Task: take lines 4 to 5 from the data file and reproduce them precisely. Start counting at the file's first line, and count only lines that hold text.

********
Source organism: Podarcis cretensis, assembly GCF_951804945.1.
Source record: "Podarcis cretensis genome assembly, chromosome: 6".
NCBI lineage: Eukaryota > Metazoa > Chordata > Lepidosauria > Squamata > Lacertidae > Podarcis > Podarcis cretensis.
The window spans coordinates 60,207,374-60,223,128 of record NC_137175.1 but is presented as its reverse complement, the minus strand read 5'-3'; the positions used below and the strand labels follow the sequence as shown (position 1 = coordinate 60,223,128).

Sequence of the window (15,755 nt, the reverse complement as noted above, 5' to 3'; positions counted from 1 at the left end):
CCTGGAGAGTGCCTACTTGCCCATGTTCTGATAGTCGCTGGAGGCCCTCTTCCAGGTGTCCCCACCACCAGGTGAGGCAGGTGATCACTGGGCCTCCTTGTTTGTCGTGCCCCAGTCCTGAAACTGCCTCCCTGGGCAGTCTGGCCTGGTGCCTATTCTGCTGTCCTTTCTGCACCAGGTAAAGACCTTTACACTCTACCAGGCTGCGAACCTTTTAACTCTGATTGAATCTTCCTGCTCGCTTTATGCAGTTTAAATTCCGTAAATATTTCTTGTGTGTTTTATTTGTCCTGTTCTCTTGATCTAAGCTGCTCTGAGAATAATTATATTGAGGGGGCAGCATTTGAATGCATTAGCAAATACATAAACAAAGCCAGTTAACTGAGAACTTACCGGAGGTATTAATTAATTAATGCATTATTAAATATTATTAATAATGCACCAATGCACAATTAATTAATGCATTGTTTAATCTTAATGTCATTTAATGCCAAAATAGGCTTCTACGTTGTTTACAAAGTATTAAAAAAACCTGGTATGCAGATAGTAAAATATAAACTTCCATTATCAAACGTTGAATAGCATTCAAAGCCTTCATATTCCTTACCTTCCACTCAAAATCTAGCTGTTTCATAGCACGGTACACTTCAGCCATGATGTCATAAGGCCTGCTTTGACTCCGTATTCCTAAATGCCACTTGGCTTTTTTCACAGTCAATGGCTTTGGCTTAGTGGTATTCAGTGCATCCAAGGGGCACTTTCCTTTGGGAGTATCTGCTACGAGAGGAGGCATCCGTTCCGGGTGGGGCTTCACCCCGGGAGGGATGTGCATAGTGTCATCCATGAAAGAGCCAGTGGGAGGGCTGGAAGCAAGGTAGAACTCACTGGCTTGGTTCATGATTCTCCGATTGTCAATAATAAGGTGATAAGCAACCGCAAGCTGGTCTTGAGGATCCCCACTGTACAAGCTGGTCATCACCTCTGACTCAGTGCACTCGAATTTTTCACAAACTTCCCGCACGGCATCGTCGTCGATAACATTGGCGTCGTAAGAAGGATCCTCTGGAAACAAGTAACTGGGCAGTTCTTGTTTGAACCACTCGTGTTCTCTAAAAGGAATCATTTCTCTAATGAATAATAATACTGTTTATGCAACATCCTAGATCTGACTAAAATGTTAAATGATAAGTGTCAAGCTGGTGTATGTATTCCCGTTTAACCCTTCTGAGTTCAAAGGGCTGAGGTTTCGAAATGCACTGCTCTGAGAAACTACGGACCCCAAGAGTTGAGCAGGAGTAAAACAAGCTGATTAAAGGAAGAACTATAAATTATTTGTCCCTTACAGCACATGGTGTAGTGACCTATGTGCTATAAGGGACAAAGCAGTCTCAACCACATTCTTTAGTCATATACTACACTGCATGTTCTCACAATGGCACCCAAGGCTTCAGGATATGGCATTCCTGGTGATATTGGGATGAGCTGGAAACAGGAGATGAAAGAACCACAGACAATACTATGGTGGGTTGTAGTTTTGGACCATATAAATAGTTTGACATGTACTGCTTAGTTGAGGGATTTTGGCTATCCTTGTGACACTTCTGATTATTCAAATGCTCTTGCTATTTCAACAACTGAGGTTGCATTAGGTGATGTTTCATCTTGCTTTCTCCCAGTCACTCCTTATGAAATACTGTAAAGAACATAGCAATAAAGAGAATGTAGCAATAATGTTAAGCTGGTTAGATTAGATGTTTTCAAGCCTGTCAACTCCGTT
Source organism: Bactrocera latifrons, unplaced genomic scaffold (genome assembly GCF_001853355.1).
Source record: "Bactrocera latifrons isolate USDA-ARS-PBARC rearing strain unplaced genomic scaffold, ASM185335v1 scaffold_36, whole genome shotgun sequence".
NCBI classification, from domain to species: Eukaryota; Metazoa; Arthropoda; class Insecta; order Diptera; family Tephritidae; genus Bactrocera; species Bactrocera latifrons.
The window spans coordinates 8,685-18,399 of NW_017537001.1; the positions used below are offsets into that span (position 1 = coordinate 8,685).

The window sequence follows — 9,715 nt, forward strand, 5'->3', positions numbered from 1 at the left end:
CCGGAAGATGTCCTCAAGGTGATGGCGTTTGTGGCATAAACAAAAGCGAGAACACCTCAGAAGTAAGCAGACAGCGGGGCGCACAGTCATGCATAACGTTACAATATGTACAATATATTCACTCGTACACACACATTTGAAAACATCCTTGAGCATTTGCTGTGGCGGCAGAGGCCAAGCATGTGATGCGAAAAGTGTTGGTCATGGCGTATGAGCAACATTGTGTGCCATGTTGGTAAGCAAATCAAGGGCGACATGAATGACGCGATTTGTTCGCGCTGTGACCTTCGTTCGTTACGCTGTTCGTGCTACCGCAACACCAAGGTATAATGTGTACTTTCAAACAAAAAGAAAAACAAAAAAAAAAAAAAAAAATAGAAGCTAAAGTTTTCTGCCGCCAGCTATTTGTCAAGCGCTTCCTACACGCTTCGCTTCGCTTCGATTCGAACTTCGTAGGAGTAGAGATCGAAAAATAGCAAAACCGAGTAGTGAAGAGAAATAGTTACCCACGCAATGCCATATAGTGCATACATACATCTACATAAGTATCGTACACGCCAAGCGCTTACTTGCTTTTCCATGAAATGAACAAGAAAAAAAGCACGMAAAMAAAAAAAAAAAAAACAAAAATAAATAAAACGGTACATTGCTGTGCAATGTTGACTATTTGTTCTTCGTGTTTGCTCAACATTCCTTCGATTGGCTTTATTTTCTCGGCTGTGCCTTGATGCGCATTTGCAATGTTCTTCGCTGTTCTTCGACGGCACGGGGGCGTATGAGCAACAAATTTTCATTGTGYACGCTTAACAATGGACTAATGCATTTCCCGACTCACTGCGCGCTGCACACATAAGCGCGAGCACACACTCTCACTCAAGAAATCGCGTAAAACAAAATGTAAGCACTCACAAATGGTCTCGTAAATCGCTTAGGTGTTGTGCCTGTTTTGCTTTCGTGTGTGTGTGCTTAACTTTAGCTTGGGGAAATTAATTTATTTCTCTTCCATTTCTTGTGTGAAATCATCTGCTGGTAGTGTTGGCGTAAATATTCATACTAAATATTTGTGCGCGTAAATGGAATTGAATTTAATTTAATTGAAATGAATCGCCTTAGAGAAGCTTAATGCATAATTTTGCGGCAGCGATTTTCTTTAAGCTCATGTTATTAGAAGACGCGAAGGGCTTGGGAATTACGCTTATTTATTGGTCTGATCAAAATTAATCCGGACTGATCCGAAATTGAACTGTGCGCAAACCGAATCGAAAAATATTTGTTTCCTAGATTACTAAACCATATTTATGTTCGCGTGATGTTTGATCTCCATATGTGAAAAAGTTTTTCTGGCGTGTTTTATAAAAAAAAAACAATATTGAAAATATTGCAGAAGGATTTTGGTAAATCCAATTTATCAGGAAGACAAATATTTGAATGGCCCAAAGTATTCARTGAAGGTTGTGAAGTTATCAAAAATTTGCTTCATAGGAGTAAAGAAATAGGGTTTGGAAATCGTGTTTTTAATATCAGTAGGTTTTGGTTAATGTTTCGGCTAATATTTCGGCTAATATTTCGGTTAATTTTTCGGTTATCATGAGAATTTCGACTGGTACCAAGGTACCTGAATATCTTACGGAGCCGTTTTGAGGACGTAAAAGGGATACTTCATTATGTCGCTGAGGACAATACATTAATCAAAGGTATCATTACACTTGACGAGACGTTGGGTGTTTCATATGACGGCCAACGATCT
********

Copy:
The window spans coordinates 60,207,374-60,223,128 of record NC_137175.1 but is presented as its reverse complement, the minus strand read 5'-3'; the positions used below and the strand labels follow the sequence as shown (position 1 = coordinate 60,223,128).

Sequence of the window (15,755 nt, the reverse complement as noted above, 5' to 3'; positions counted from 1 at the left end):